"I did stuff about Trump and the Pizzagate right wing conspiracy," he said, "and a couple of the reviewers said, “Oh, I would have liked to have watched a whole show of this”. And I think, ‘well you might have, but the average person who comes to see me would not like to see that’.
"I like to make a point or get something off my chest, or perhaps I’m talking about something that’s been on my mind, but the majority of stuff is just to get laughs.
"People who come to see me are not political activists necessarily, they’re regular folk. If you can make a point to them, in between talking about your struggles with aging, or discussing your hernia operation or whatever it is, you can toss in something that does give people pause as regards to how men should share the household chores.
"It’s not that I feel a responsibility, I think it just feels more satisfying when you’re doing it, and it feels more satisfying when people hear it. When a joke makes a good point, I think people enjoy it. It’s the difference between having a steak and eating a chocolate bar."
Ed, who broke through in the mid-1990s when the New Lad became a genuine cultural phenomenon, doesn’t want to submit to any unnecessary revisionism, but admits that if the times have changed, he has changed with them.
The new show also takes his natural tendency towards self-deprecation to unexpected extremes.
"I do genuinely annoy myself,’ Ed conceded. "But the thing of your children being a reflection of you, gives you an opportunity to build something out of the best of yourself only for you to then see flashes of the worst of yourself in them. It’s a wake-up call about your own behaviour."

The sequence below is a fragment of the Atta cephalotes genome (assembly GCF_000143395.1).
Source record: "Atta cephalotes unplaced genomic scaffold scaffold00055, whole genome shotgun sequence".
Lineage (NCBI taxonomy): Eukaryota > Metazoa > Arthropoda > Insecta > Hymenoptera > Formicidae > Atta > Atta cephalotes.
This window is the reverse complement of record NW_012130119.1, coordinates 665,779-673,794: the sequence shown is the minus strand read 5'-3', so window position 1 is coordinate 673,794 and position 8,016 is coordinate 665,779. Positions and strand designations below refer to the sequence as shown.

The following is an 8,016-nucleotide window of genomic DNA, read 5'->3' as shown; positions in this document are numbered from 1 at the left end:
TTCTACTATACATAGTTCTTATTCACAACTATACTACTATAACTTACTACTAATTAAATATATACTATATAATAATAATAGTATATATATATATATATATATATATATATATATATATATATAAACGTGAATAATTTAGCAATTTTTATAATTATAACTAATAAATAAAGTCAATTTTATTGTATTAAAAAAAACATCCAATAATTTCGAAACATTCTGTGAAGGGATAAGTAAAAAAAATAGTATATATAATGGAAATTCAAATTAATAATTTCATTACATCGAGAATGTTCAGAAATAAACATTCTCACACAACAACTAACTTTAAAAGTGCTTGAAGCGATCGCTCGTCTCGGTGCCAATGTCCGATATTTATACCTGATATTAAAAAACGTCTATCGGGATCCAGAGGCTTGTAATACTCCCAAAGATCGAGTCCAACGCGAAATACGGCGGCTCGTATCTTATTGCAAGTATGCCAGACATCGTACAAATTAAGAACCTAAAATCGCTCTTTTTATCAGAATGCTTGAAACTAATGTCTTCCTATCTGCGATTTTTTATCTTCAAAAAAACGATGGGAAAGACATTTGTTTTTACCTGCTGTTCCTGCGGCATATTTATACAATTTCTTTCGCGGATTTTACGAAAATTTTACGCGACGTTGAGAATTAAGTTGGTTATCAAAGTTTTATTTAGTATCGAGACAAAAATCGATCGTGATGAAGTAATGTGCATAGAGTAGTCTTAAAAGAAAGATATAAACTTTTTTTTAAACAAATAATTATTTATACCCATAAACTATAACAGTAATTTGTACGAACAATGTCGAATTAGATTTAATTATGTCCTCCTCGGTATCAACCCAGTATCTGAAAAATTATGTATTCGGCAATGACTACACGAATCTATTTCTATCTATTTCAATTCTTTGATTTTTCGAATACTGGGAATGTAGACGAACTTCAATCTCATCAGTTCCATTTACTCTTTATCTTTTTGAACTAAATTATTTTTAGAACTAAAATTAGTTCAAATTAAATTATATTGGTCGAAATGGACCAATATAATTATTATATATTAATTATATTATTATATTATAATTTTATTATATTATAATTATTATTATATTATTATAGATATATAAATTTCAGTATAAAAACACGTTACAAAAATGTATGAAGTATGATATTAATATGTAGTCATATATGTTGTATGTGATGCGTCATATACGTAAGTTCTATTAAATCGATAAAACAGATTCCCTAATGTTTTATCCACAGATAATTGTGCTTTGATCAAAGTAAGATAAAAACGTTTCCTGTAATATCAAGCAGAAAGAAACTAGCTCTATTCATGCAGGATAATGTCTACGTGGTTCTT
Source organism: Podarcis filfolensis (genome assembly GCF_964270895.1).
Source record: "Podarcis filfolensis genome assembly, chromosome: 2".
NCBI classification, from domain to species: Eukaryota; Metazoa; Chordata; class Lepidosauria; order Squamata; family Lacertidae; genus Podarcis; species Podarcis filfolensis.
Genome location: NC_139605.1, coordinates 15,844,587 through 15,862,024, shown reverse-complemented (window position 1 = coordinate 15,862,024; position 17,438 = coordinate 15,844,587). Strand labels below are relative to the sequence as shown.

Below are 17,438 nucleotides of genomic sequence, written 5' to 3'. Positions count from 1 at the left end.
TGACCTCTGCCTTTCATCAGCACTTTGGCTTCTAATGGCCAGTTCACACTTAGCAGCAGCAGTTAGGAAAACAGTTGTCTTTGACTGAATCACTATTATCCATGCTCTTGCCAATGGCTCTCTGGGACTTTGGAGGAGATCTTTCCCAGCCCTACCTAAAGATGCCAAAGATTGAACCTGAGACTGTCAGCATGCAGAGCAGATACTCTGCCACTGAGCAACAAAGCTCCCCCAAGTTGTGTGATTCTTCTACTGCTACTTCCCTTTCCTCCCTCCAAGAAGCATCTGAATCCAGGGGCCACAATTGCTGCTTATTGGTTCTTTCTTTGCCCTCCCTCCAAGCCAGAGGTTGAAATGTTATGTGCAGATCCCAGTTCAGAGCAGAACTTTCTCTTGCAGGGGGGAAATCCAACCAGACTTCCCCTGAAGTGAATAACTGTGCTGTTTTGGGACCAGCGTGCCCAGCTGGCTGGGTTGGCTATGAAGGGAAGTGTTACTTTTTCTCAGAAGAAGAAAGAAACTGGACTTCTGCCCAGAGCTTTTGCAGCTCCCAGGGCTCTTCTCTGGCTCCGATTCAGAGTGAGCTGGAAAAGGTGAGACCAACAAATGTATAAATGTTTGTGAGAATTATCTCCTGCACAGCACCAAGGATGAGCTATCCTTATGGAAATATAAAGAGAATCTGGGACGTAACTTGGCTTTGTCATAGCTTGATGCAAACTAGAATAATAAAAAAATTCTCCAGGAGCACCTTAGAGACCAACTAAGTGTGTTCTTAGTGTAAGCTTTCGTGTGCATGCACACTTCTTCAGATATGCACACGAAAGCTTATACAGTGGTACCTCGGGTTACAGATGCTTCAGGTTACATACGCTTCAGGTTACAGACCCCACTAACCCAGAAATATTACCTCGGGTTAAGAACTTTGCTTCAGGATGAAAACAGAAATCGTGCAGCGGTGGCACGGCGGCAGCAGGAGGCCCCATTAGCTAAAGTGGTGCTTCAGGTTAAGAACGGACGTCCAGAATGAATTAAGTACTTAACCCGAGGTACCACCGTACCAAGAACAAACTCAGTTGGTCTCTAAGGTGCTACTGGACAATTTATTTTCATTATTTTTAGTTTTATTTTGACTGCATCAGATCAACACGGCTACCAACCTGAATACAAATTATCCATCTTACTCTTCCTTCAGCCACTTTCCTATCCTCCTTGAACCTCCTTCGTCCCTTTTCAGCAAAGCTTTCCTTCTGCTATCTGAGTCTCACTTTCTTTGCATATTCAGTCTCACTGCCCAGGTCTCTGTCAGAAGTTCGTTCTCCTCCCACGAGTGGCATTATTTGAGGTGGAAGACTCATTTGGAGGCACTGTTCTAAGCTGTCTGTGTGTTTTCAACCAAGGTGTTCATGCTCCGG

Friday 11: Dunfermline, Alhambra Theatre
Saturday 12: Aberdeen Music Hall
Sunday 13: Inverness, Eden Court
Wednesday 16: Wimborne, Tivoli Theatre
Friday 18: Bridport Electric Palace
Saturday 19: Torquay, Babbacombe Theatre
Sunday 20: Bristol, Redgrave Theatre
Wednesday 23: The Camberley Theatre
Saturday 26: Cardiff, St David's Hall
Monday 28: The Courtyard - Herefordshire's Centre for the Arts
Thursday 31: Douglas, Villa Marina & Gaiety Theatre Complex
Friday 1: Dudley Town Hall
Saturday 2: Bromley, Churchill Theatre
Friday 8: Barnsley, The Civic
Wednesday 13: Hull City Hall
Thursday 21: Redhill, Harlequin Theatre
April 24: Blackpool, Grand Theatre
April 26: Northampton, Royal & Derngate Theatre
April 29: Redditch, Palace Theatre
Sunday 8: Bournemouth Pavilion
Tuesday 10: Billingham Forum Theatre
Thursday 12: Port Talbot, Princess Royal Theatre
Tuesday 17: Crawley, Hawth Theatre
Wednesday 18: Hastings, The White Rock Theatre
Thursday 19: Lowestoft, The Marina Theatre & Cinema
Saturday 21: Basingstoke, Anvil Arts
Wednesday 25: Sheffield City Hall and Memorial Hall
Friday 27: Bradford, St George's Hall
Wednesday 8: Hexham, Queens Hall Arts Centre
Thursday 9: Blackburn, King George's Hall
Friday 10: Scunthorpe, Baths Hall
Saturday 11: Walsall Arena & Arts Centre
Sunday 12: Leamington Spa, Royal Spa Centre
Wednesday 15: Telford, Oakengates Theatre (The Place)
Thursday 16: Crewe, Lyceum Theatre
Saturday 18: Bolton, The Albert Halls
Thursday 23: Blackwood Miners' Institute
Friday 24: Weston-super-Mare, The Playhouse Theatre
Wednesday 6: Croydon, Fairfield Halls
Thursday 7: Hayes, Beck Theatre
Saturday 9: Fleetwood, The Marine Hall
Wednesday 13: Dunstable, Grove Theatre
Thursday 14: Harrogate Theatre